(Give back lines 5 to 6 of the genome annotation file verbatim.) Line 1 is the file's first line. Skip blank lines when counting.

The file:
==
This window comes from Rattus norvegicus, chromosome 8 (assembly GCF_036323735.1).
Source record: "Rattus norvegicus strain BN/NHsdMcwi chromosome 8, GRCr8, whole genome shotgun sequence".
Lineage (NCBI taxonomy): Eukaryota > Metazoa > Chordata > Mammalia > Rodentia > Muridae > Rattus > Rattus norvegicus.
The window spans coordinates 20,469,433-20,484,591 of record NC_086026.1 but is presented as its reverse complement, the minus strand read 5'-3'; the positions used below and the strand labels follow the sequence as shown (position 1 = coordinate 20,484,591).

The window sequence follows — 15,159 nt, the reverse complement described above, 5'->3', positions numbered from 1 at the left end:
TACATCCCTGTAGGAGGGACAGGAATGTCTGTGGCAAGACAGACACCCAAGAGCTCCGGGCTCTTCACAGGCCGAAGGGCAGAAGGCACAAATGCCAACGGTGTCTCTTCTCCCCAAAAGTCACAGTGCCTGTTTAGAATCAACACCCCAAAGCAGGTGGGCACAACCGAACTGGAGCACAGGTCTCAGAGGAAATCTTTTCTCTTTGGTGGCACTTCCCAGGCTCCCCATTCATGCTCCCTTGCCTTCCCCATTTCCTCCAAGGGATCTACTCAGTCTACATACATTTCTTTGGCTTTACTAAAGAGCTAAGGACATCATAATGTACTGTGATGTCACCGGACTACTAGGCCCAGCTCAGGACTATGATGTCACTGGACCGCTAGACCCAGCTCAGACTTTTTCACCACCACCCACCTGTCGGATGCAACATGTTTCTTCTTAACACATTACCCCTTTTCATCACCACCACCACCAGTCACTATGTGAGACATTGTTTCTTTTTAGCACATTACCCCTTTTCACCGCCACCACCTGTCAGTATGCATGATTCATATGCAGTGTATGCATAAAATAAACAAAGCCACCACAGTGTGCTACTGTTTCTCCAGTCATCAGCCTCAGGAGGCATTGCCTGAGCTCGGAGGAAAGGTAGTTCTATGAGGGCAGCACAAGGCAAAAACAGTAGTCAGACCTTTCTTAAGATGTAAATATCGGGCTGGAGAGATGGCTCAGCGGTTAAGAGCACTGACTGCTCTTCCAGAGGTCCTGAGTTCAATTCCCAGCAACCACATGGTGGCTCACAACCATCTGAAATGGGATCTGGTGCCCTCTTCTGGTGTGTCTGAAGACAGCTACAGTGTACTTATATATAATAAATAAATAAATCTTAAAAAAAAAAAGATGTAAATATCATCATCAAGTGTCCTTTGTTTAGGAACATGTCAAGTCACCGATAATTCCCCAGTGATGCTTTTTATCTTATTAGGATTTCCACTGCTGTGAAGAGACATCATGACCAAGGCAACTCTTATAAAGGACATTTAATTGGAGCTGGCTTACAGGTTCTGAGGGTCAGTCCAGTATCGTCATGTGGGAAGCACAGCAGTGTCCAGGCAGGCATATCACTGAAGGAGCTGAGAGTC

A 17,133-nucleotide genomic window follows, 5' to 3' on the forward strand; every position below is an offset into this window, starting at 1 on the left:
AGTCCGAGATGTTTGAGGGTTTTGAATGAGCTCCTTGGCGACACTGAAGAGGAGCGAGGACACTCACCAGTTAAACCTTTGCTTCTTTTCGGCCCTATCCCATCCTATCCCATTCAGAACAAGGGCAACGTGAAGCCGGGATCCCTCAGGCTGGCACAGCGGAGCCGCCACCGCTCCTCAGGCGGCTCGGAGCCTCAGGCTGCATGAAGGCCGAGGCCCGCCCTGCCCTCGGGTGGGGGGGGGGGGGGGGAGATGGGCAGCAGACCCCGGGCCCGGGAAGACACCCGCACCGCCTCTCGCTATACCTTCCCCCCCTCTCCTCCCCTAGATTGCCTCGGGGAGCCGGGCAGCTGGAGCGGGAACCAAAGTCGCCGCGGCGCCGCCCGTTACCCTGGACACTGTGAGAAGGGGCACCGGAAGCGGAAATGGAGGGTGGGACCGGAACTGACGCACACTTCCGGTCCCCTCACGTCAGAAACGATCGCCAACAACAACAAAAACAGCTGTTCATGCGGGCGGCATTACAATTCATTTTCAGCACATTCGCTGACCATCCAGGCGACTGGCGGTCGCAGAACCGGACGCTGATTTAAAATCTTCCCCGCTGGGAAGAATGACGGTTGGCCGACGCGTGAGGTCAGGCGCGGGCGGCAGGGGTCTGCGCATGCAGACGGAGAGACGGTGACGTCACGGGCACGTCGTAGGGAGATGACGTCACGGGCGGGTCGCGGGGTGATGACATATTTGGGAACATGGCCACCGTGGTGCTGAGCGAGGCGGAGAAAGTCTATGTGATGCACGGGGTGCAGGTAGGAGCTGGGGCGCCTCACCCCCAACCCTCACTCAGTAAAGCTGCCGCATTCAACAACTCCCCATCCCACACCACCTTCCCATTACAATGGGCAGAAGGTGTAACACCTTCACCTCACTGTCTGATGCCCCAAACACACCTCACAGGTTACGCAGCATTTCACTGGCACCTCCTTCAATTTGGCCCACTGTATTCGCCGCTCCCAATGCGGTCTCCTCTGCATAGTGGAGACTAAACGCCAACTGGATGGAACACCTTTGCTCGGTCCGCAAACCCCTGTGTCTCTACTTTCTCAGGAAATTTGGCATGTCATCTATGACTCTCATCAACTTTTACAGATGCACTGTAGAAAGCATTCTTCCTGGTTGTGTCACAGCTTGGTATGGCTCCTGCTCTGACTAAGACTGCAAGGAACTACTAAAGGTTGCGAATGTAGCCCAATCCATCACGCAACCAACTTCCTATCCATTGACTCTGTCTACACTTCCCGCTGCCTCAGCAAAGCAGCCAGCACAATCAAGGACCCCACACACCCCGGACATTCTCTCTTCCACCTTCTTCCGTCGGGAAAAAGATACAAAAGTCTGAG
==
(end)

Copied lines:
The window sequence follows — 15,159 nt, the reverse complement described above, 5'->3', positions numbered from 1 at the left end:
TACATCCCTGTAGGAGGGACAGGAATGTCTGTGGCAAGACAGACACCCAAGAGCTCCGGGCTCTTCACAGGCCGAAGGGCAGAAGGCACAAATGCCAACGGTGTCTCTTCTCCCCAAAAGTCACAGTGCCTGTTTAGAATCAACACCCCAAAGCAGGTGGGCACAACCGAACTGGAGCACAGGTCTCAGAGGAAATCTTTTCTCTTTGGTGGCACTTCCCAGGCTCCCCATTCATGCTCCCTTGCCTTCCCCATTTCCTCCAAGGGATCTACTCAGTCTACATACATTTCTTTGGCTTTACTAAAGAGCTAAGGACATCATAATGTACTGTGATGTCACCGGACTACTAGGCCCAGCTCAGGACTATGATGTCACTGGACCGCTAGACCCAGCTCAGACTTTTTCACCACCACCCACCTGTCGGATGCAACATGTTTCTTCTTAACACATTACCCCTTTTCATCACCACCACCACCAGTCACTATGTGAGACATTGTTTCTTTTTAGCACATTACCCCTTTTCACCGCCACCACCTGTCAGTATGCATGATTCATATGCAGTGTATGCATAAAATAAACAAAGCCACCACAGTGTGCTACTGTTTCTCCAGTCATCAGCCTCAGGAGGCATTGCCTGAGCTCGGAGGAAAGGTAGTTCTATGAGGGCAGCACAAGGCAAAAACAGTAGTCAGACCTTTCTTAAGATGTAAATATCGGGCTGGAGAGATGGCTCAGCGGTTAAGAGCACTGACTGCTCTTCCAGAGGTCCTGAGTTCAATTCCCAGCAACCACATGGTGGCTCACAACCATCTGAAATGGGATCTGGTGCCCTCTTCTGGTGTGTCTGAAGACAGCTACAGTGTACTTATATATAATAAATAAATAAATCTTAAAAAAAAAAAGATGTAAATATCATCATCAAGTGTCCTTTGTTTAGGAACATGTCAAGTCACCGATAATTCCCCAGTGATGCTTTTTATCTTATTAGGATTTCCACTGCTGTGAAGAGACATCATGACCAAGGCAACTCTTATAAAGGACATTTAATTGGAGCTGGCTTACAGGTTCTGAGGGTCAGTCCAGTATCGTCATGTGGGAAGCACAGCAGTGTCCAGGCAGGCATATCACTGAAGGAGCTGAGAGTC